Come words of wisdom from the world outside…

I have never really taken the time to examine my thoughts about Joe Jackson. His album Body and Soul was in all the cool kids dorm rooms when I was at college, I am not convinced that any of the cool kids really listened though. It was probably there as a conversation piece.body It usually nestled among the Billy Bragg and Pogues albums so people were aware that not only were they hip, had a political conscience but they could party with the best. Somewhere if you dug deep enough you would find a Michael Jackson album and Phil Collins which they played on low volume late at night. And there you have it my pretentious judgement of my fellow students out for all to see.

My room on the other hand had many a Roger dean poster, several Genesis and Pink Floyd records and a copy of Europe 72 by the Dead. Also strewn around was my Hawkwind, Gong and Motorhead albums to prove I was edgy and went to all the best free festivals. There was also Roxy Music to prove I could be simultaneously edgy and groove with the best and The Waterboys and Icicle Works to prove I was aware of contemporary bands. Tucked in a dim corner was the Dire Straits and Al Stewart with the dreadfully uncool Uriah Heep and Jethro Tull albums that I played late at night. And there you have it my confession of how shallow I was at 18.

I own Body and Soul and have always sort of enjoyed it’s smoky Latin/jazz feel but at the end of the day it has never really stayed with me forgotten as soon as I lifted the needle. sharpSo the other day I went out on a limb and bought Look Sharp (it looked a little out of place with the George Benson albums as well) thinking it would be more of the same, however it has more in common with Elvis Costello, Ian Dury and Nick Lowe than Frank Sinatra and for some reason the album cover won an award. It has the great single of Is She Really Going Out With Him which I am sure every male of a certain generation can fully relate to with ease.

The album is filled with spiky insightful songs and probably really does as Jackson say reek of London 1978-79. lookI am totally confused as to how that cover won an award when there where so many better record covers of the time. Sunday Papers on this album is as relevant today as when it was written I am sure with it’s biting lyrics and assessment of journalists of a certain kind.

It is more of a pub rock album than I expected and if I had heard it first I may have had a different opinion of Joe Jackson. Just goes to show that my much older self is still influenced by the preconceptions of my younger more self-righteous self. Maybe with this new insight I can go forward with fresh ears to all those other bands I at times dismissed.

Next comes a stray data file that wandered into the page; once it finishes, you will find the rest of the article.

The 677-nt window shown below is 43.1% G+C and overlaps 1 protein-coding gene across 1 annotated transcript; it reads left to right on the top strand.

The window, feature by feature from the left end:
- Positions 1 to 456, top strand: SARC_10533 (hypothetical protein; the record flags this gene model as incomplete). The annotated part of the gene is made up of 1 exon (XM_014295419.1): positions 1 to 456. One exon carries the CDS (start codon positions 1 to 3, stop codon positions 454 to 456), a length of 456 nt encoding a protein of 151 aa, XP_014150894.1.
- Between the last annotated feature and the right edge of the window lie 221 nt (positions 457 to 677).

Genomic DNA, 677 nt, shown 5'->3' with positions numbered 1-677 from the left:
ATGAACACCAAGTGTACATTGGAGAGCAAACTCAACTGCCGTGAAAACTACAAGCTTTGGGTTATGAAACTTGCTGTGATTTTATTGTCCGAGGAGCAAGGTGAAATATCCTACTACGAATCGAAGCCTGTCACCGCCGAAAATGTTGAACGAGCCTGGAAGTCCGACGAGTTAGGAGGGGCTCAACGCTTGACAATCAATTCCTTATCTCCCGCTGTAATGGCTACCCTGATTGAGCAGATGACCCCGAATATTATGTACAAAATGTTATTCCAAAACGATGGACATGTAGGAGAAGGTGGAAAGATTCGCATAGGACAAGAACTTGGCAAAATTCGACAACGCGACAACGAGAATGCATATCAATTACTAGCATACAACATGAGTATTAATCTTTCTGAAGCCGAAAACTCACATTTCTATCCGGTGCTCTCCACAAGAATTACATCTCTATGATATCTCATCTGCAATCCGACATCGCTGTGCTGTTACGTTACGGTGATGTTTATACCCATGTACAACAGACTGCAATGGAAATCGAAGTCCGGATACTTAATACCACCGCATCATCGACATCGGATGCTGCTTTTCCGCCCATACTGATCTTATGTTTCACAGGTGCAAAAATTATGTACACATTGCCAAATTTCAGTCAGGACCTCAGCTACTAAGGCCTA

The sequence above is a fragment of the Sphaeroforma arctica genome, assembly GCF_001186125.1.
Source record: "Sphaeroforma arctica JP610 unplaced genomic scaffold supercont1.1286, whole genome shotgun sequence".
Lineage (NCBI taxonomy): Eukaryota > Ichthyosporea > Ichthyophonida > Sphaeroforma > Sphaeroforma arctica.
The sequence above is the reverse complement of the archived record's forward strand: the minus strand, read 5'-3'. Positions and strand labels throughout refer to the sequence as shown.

My wife says I am still self-righteous so some things don’t change I guess.

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5 thoughts on “Come words of wisdom from the world outside…

  1. Isn’t it funny, the influence of the order in which we hear albums by an unfamiliar artist. I really loved ‘Look Sharp’ when it came out, enjoyed its companion piece ‘I’m the Man’ almost as much… then experienced diminishing returns as the radio friendly mainstream in Joe’s music smoothed all the edges away. I’ve got the next four or five or six,including ‘Body and Soul’, but couldn’t tell you a thing about it, other than the cover won an award for best Blue Note rip-off of 1984. True story (as 1537 says).

  2. I first encountered Joe Jackson at a gig at the now long gone Nashville Rooms in London, he was supporting Siouxsie and the Banshees, two quite edgy bands! Jackson was the better of the two that night, Siouxsie seemed quite unhinged at times, paranoid. I still have copies of Look Sharp and Night and Day; the latter being my favourite of the two, a much more musically mature recording. It’s a long while since I heard Body and Soul, but my recollection is that I felt Jackson was playing a role rather than being really immersed in the music.

  3. verian

    P picked up ‘Look Sharp’ and ‘I’m The Man’ at a record fair for a grand total of £3.50, which is an absolute bargain. I have to admit that I’ve never listened to anything else by him though. Might give ‘Night and Day’ a go

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